In addition to Mullen et al., Joseph A. Davis, Ph.D., an American researcher, crime analyst, and university psychology professor at San Diego State University investigated, as a member of the Stalking Case Assessment Team (SCAT), special unit within the San Diego District Attorney's Office, hundreds of cases involving what he called and typed "terrestrial" and "cyberstalking" between 1995 and 2002. This research culminated in one of the most comprehensive books written to date on the subject. It is considered the "gold standard" as a reference to stalking crimes, victim protection, safety planning, security and threat assessment published by CRC Press, Inc., in August, 2001.
The 2002 National Victim Association Academy defines an additional form of stalking: The vengeance/terrorist stalker. Both the vengeance stalker and terrorist stalker (the latter sometimes called the political stalker) do not, in contrast with some of the aforementioned types of stalkers, seek a personal relationship with their victims but rather force them to emit a certain response. While the vengeance stalker's motive is "to get even" with the other person whom he/she perceives has done some wrong to them (e.g., an employee who believes is fired without justification from their job by their superior), the political stalker intends to accomplish a political agenda, also using threats and intimidation to force his/her target to refrain and/or become involved in some particular activity, regardless of the victim's consent. For example, most prosecutions in this stalking category have been against anti-abortionists who stalk doctors in an attempt to discourage the performance of abortions.
Many stalkers[quantify] fit categories with paranoia disorders. Intimacy-seeking stalkers often have delusional disorders involving erotomanic delusions. With rejected stalkers, the continual clinging to a relationship of an inadequate or dependent person couples with the entitlement of the narcissistic personality, and the persistent jealousy of the paranoid personality. In contrast, resentful stalkers demonstrate an almost "pure culture of persecution", with delusional disorders of the paranoid type, paranoid personalities, and paranoid schizophrenia.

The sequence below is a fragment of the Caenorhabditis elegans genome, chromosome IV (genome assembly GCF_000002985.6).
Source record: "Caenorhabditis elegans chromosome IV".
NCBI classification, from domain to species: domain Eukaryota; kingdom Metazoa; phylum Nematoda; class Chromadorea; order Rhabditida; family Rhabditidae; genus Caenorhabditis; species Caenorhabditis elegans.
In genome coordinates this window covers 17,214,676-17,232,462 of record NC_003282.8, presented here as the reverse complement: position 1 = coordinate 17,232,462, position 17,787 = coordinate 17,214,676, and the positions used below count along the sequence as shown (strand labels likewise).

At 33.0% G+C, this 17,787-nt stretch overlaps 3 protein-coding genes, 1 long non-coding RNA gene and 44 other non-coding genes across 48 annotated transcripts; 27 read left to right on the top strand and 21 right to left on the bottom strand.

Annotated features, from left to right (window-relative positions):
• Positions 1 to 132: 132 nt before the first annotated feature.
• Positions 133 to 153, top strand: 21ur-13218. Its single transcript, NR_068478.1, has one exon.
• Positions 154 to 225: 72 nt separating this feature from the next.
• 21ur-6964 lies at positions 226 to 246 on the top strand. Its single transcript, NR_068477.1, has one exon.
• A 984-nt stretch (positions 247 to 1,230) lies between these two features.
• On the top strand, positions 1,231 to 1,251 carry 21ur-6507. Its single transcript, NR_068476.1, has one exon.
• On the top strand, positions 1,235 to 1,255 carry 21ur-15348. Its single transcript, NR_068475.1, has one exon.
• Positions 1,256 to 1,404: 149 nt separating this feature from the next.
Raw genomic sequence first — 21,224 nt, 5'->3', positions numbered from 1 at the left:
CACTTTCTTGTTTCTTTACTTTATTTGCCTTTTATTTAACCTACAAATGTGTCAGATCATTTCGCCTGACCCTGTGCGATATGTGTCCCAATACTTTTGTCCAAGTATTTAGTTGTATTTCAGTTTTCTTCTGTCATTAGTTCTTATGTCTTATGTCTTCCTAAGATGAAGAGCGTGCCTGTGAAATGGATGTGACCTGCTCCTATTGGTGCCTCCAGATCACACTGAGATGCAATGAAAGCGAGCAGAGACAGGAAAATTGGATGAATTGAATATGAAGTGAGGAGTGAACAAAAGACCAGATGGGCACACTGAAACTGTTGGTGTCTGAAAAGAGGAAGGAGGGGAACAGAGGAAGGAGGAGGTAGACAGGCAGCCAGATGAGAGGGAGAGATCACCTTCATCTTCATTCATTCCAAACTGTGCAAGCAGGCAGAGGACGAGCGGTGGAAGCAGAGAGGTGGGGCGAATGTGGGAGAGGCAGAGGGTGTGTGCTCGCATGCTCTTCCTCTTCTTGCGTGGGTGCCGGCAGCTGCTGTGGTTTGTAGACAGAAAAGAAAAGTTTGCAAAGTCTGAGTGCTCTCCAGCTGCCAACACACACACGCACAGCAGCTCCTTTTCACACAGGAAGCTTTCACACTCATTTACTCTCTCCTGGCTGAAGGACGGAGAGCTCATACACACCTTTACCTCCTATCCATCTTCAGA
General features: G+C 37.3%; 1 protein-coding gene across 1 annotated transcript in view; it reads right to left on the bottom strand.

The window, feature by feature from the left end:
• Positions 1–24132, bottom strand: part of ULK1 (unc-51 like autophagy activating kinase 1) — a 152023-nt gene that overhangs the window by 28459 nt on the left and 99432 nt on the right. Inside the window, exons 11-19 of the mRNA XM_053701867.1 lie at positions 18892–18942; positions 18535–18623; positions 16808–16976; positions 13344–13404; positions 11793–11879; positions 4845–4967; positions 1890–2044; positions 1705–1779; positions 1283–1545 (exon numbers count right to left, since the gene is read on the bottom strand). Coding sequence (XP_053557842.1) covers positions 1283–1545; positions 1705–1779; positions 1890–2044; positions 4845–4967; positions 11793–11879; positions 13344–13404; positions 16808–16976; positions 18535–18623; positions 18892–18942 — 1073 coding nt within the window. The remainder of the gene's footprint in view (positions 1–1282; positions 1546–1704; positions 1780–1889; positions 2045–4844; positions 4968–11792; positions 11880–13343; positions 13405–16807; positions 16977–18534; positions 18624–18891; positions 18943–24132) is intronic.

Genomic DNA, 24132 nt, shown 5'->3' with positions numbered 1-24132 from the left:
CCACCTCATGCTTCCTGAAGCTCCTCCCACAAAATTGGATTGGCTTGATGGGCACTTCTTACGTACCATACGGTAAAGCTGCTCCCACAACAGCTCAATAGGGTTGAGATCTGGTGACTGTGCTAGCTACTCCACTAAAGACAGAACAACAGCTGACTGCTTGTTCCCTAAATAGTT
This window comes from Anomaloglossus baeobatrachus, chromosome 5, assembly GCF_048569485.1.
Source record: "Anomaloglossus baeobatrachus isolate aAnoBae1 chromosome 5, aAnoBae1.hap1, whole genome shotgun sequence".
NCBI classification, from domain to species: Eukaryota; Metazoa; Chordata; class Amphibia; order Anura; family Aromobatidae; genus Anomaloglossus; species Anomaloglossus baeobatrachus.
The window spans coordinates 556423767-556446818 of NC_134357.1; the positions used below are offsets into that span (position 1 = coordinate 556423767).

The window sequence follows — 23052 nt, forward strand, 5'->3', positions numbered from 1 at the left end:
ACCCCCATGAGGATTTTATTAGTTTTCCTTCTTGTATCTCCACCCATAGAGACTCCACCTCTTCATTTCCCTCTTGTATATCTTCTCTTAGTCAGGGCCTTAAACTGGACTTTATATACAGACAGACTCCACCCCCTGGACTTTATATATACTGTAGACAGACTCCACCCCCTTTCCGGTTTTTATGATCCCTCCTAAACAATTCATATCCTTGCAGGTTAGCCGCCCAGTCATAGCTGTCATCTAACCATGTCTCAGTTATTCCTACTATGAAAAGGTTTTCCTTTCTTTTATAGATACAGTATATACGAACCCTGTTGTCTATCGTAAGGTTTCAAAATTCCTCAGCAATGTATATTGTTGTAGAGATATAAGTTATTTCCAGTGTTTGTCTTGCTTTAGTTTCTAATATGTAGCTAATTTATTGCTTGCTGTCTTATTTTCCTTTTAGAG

One of the uncertainties in understanding the origins of stalking is that the concept is now widely understood in terms of specific behaviors which are found to be offensive and/or illegal. As discussed above, these specific (apparently stalking) behaviors may have multiple motivations.
In addition, the personality characteristics that are often discussed as antecedent to stalking may also produce behavior that is not stalking as conventionally defined. Some research suggests there is a spectrum of what might be called "obsessed following behavior." People who complain obsessively and for years, about a perceived wrong or wrong-doer, when no one else can perceive the injury—and people who cannot or will not "let go" of a person or a place or an idea—comprise a wider group of persons that may be problematic in ways that seem similar to stalking. Some of these people get extruded from their organizations—they may get hospitalized or fired or let go if their behavior is defined in terms of illegal stalking, but many others do good or even excellent work in their organizations and appear to have just one focus of tenacious obsession.
Main articles: Cyberstalking and Cyberstalking legislation
Cyberstalking is the use of computers or other electronic technology to facilitate stalking. In Davis (2001), Lucks identified a separate category of stalkers who instead of a terrestrial means, prefer to perpetrate crimes against their targeted victims through electronic and online means. Amongst college students, Ménard and Pincus found that men who had a high score of sexual abuse as children and narcissistic vulnerability were more likely to become stalkers. Out of the women who participated in their study, 9% were cyberstalkers meanwhile only 4% were overt stalkers. In addition, the male participants revealed the opposite, 16% were overt stalkers while 11% were cyberstalkers. Alcohol and physical abuse both played a role in predicting women's cyberstalking and in men, "preoccupied attachment significantly predicted cyber stalking".